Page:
One of the works Uncle Sam has on hand just at present is digging the Panama Canal, and it is going to be dug. It is going to be dug honestly and as cheaply as is compatible with efficiency, but with efficiency first. I wanted Congress to give me power to remodel the commission. It did not do it. I remodeled it anyhow, purely in the exercise of my executive functions; and I made up my mind this time I was not going to make the slightest effort to represent different sections of the country on that canal; I was going to try to have the whole country represented and put the best man I could get in any given position without the slightest regard to where he came from.

I believe that sooner or later it will be found that the great bulk of our people agree with what I am about to say. Among the most vital questions that have come up for solution, because of the extraordinary industrial development of this country, as of all the modern world, are the questions of capital and labor, and the questions resulting from the effect upon the public of the organization into great masses of both capital and labor. I believe thoroughly in each kind of organization, but I recognize that if either kind of organization does what is wrong, the increase in its power for efficiency that has resulted from the combi nation, means the increase in its power to do harm, and that, therefore, corporation—that is, organized capital—and union—that is, organized labor—must alike be held to a peculiar responsibility to the public at large, and that from each alike we have the right to demand not only obedience to the law, but service to the public.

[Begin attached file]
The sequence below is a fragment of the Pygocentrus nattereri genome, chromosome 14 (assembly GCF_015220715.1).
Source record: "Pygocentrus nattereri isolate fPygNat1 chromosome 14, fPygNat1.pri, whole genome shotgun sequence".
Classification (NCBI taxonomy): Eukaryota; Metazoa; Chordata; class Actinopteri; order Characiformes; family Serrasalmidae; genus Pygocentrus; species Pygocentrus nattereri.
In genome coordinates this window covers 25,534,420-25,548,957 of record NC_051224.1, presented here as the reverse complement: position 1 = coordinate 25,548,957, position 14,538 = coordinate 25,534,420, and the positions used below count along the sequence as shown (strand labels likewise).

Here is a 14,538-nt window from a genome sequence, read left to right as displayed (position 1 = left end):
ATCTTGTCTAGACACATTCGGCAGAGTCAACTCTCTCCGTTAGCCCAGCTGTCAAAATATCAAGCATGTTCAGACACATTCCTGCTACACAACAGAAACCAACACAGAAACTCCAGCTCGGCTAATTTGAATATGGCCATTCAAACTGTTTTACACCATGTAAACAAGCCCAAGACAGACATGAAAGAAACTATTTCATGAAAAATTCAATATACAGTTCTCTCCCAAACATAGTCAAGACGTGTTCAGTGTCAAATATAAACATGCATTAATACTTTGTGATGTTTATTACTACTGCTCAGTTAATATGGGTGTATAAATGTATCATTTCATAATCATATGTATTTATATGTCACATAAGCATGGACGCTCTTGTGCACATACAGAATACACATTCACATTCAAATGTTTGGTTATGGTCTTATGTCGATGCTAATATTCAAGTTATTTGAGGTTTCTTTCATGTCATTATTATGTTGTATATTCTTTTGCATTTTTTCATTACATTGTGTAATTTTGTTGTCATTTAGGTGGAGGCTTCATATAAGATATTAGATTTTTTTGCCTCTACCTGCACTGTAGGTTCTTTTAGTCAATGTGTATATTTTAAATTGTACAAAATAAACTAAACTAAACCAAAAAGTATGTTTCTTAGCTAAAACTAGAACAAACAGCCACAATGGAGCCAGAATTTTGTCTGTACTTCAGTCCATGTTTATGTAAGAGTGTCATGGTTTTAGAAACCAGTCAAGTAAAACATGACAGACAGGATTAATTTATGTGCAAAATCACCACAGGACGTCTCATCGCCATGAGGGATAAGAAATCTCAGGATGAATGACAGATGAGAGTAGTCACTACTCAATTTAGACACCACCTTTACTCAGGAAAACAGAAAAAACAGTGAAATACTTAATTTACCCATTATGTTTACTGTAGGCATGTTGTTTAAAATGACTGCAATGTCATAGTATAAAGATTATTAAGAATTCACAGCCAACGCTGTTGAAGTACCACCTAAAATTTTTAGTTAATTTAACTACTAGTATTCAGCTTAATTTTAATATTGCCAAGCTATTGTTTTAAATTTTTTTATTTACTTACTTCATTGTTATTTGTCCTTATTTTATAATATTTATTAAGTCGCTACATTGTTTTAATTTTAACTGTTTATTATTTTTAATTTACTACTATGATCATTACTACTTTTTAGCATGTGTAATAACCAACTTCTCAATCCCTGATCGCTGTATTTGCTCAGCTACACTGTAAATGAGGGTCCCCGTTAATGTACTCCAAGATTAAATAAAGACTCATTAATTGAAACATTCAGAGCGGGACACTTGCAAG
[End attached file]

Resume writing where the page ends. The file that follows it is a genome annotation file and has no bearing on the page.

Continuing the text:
Now observe, there are two sides to what I have said, and we are very apt to hear only insistence upon one side; sometimes the insistence upon this side, sometimes the insistence upon that, but not as often as we should, insistence upon both sides of the question.